Sidewalk City: Mapping the Unmapped
On view in SA+P’s Wolk Gallery through November 15, Sidewalk City presents the latest experimental maps developed by the MIT Sidewalk Laboratory (SLAB), a research group developing new methods of mapping in order to re-conceptualize urban space and find more inclusive ways to design and govern the 21st century city.
Directed by SA+P’s Annette Kim, SLAB pursues the practice of mapping as a way to ground our understanding of how space is socially contested, negotiated and constructed; to chart the connections between the built environment, social institutions and human experience; and to propose new narratives and interventions.
The work in this exhibit focuses on the sidewalks of Ho Chi Minh City, perhaps the city’s most important and most overlooked public space – so narrow that they require intimate, local negotiations and yet so vast and networked they hold great potential for bringing people together in a humane and civic society. But despite their role as the major space by which people experience Ho Chi Minh City, the sidewalks disappear in conventional cartography.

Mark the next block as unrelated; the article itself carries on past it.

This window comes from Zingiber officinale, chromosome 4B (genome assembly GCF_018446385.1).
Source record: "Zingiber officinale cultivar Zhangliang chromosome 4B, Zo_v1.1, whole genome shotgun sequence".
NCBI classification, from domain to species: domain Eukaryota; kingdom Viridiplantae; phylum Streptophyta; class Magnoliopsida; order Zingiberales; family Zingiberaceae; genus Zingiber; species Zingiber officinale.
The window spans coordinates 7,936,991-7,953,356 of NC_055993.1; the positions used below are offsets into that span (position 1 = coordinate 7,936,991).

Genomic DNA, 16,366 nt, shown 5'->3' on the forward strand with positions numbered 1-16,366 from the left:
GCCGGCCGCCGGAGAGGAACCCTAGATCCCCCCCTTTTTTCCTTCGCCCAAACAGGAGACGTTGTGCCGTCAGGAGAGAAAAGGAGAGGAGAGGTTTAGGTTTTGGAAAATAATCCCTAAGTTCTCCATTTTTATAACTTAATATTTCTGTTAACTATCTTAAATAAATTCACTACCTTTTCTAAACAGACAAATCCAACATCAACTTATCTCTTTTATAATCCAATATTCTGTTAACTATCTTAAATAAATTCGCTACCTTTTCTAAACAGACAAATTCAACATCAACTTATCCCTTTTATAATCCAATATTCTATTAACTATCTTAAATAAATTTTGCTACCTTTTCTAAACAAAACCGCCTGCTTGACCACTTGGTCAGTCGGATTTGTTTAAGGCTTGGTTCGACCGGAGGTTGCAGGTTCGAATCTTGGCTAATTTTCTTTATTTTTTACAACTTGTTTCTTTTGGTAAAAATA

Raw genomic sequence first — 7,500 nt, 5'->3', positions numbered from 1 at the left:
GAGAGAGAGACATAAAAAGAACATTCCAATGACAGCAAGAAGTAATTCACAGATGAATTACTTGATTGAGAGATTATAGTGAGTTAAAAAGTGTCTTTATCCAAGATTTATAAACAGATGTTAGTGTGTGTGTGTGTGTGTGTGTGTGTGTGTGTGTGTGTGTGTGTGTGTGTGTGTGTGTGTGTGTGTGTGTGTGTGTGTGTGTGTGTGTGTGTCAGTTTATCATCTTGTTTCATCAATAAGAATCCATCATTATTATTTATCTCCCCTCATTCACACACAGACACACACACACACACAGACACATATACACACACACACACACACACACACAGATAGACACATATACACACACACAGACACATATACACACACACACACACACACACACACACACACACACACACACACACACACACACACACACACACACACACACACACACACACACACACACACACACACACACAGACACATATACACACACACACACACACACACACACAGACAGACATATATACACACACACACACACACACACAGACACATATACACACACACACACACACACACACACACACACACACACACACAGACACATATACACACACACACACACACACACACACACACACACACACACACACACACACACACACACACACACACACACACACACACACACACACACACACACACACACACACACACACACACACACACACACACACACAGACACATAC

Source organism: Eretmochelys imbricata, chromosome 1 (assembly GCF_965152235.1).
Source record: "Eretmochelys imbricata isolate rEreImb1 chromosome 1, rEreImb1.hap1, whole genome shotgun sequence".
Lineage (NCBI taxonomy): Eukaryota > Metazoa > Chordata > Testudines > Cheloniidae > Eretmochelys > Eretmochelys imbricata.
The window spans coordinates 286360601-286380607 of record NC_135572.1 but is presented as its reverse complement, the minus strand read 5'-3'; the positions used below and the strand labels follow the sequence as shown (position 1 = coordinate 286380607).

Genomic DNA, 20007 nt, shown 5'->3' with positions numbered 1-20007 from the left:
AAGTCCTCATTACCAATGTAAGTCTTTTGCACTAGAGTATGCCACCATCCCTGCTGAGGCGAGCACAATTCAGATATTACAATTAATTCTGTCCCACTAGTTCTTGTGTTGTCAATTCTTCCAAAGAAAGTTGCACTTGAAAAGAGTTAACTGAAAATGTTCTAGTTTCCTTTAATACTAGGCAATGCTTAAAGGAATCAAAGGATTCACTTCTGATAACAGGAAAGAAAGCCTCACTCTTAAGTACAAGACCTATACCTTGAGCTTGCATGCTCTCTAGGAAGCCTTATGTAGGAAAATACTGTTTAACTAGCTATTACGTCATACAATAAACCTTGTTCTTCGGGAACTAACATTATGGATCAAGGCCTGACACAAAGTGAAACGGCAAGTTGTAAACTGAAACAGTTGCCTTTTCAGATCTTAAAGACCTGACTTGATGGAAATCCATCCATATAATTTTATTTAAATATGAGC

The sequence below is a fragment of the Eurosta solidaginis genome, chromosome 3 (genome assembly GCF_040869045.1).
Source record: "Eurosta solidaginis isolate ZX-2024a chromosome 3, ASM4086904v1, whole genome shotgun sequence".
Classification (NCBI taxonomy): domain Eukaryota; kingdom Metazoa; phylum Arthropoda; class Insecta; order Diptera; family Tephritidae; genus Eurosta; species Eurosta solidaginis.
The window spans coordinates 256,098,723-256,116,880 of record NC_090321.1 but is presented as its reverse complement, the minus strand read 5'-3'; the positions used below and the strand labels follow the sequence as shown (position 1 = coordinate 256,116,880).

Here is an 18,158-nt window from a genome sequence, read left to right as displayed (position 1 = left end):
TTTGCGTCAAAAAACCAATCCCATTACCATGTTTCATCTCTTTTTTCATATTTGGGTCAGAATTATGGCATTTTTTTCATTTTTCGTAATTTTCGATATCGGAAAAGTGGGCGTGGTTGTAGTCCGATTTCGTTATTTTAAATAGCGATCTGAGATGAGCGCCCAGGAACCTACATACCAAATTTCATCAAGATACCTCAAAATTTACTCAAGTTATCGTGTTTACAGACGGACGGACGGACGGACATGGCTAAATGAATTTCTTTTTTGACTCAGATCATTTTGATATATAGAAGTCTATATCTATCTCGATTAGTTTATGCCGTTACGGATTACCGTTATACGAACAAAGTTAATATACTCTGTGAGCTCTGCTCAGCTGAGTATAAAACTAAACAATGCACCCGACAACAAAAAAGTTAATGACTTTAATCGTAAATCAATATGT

SLAB’s new mapping systems seek to celebrate and legitimize the sidewalk life of the city. Based on street vendor interviews, physical survey, policy analysis, photography, historical records and tourism study, the maps explore what the city’s sidewalk life does and what it contributes to urban life, an effort that bridges urban design and social science research while also aiming to make a practical intervention in the city’s landscape.
Kim lived in Ho Chi Minh City as a Fulbright scholar in 1999-2000 and in Hanoi in 1997. She has published numerous articles about urban development in Vietnam and a book entitled Learning to be Capitalists: entrepreneurs in Vietnam’s transition economy (Oxford, 2008). Her next book, Sidewalk City: Re-Mapping Public Space in Ho Chi Minh City, is slated to be published in 2014 by the University of Chicago Press.
After it closes in November, Sidewalk City will travel to Ho Chi Minh City’s main exhibition space to see how art interacts with public debates about street vendors in a non-participatory urban planning system.
SOURCE: MIT SA+P